unique-ifying a list

Discussion in 'Python' started by kj, Aug 7, 2009.

  1. kj

    kj Guest

    Suppose that x is some list. To produce a version of the list with
    duplicate elements removed one could, I suppose, do this:

    x = list(set(x))

    but I expect that this will not preserve the original order of
    elements.

    I suppose that I could write something like

    def uniquify(items):
    seen = set()
    ret = []
    for i in items:
    if not i in seen:
    ret.append(i)
    seen.add(i)
    return ret

    But this seems to me like such a commonly needed operation that I
    find it hard to believe one would need to resort to such self-rolled
    solutions. Isn't there some more standard (and hopefully more
    efficient, as in "C-coded"/built-in) approach?

    TIA!

    kynn
     
    kj, Aug 7, 2009
    #1
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  2. Honestly, doing unique operations is pretty rare in the application
    level. Unless you're writing some kind of database, I don't see why
    you'd do it. (My recommendation is not to write databases.)

    If you want unique elements, use a set. If you want to order them,
    sort a list of the items in the set.

    If you want to preserve the order, then using a dict may be even
    better.

    orig_order = dict(reversed([reversed(i) for i in enumerate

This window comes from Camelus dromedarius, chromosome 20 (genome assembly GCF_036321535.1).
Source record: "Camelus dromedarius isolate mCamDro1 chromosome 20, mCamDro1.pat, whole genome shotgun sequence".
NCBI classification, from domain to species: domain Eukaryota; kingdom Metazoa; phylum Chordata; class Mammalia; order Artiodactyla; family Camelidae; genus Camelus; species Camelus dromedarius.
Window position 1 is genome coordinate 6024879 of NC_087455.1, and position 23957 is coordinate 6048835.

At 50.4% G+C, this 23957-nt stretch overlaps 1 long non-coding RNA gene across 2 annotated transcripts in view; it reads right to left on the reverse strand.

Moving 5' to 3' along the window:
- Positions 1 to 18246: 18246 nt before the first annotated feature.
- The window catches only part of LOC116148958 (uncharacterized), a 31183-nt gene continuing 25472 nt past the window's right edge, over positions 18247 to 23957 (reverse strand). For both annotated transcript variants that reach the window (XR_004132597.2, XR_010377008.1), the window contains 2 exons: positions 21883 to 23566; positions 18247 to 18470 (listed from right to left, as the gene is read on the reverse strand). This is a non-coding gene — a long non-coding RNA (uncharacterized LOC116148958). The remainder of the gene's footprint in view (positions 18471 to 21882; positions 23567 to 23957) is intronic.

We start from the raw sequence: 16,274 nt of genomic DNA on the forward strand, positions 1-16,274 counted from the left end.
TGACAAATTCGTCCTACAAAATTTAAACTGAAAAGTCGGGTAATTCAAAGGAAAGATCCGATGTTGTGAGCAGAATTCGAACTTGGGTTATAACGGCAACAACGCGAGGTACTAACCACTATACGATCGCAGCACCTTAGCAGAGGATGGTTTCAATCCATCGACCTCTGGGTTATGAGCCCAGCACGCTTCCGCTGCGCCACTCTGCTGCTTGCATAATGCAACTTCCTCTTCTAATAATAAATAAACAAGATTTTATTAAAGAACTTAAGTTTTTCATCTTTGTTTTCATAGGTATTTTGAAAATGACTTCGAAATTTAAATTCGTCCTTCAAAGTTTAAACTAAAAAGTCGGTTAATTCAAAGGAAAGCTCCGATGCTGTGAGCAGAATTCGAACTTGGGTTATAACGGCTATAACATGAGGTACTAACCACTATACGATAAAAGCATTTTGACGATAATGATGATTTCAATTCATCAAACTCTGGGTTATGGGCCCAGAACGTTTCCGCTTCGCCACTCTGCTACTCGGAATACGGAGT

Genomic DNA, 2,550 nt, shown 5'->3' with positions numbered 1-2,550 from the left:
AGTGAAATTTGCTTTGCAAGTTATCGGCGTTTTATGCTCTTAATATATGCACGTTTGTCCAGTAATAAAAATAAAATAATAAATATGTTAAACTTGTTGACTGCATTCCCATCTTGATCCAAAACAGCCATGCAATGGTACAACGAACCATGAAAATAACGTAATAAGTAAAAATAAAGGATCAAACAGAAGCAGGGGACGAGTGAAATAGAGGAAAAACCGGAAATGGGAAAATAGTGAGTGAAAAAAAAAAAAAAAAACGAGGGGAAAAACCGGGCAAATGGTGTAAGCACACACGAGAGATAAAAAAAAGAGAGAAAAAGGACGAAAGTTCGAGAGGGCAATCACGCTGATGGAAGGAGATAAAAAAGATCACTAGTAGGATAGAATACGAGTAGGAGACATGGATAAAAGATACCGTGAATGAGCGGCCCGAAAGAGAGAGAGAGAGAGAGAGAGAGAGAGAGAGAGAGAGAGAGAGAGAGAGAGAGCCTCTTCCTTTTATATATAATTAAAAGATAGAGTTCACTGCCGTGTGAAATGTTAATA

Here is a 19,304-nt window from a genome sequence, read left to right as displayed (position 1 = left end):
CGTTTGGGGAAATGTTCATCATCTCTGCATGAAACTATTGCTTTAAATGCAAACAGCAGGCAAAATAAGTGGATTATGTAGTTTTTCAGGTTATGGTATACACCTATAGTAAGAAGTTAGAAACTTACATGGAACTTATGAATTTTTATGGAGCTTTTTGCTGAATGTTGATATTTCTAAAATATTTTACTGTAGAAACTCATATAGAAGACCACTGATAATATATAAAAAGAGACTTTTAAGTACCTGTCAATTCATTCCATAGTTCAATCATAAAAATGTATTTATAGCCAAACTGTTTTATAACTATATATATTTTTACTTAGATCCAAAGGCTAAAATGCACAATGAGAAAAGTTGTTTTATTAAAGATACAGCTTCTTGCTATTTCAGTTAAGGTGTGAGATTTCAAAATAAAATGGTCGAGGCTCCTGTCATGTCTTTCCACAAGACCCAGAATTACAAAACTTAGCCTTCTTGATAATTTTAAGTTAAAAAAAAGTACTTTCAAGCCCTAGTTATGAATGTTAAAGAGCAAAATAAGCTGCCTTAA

(items)])
    unique_ordered = sorted(orig_order.keys(), key=lambda k: orig_order
    [k])

    Hints to understanding:
    * enumerate generates (index, item) pairs.
    * We reverse each pair so that we get an item -> index mapping.
    * We reverse it so that the first ones appear last. Later pairs
    override earlier ones in dict().
     
    Jonathan Gardner, Aug 7, 2009
    #2
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  3. Assuming the elements are hashable, yes, that's the fastest way (minus
    some microoptimizations like using local names for ret.append and
    seen.add, or the 'not in' operator).

    See bearophile's recipe [1], another one [2] by Tim Peters (quite old but
    worths reading the comment section), and this thread [3]

    [1] http://code.activestate.com/recipes/438599/
    [2] http://code.activestate.com/recipes/52560/
    [3] http://groups.google.com/group/comp.lang.python/t/40c6c455f4fd5154/
     
    Gabriel Genellina, Aug 8, 2009
    #3
  4. kj

    ryles Guest

    OrderedSet is most likely on the way, but for now Python 3.1 and 2.7
    have OrderedDict. For 3.0 and 2.6 the recipe is here:

    http://code.activestate.com/recipes/576669

    With OrderedDict you can do:

    OrderedDict.fromkeys(x).keys() # Returns an iterator in 3.x, a list
    in 2.x.
     
    ryles, Aug 8, 2009
    #4
  5. kj

    Paul Rubin Guest

    The version with seen runs in linear time because of the O(1) set
    lookup. Your version runs in quadratic time.
     
    Paul Rubin, Aug 8, 2009
    #5
  6. kj

    Simon Forman Guest


    Unique items in a list, in the same order as in the list:

    x = sorted(set(x), key=x.index)

    ;]
     
    Simon Forman, Aug 9, 2009
    #6
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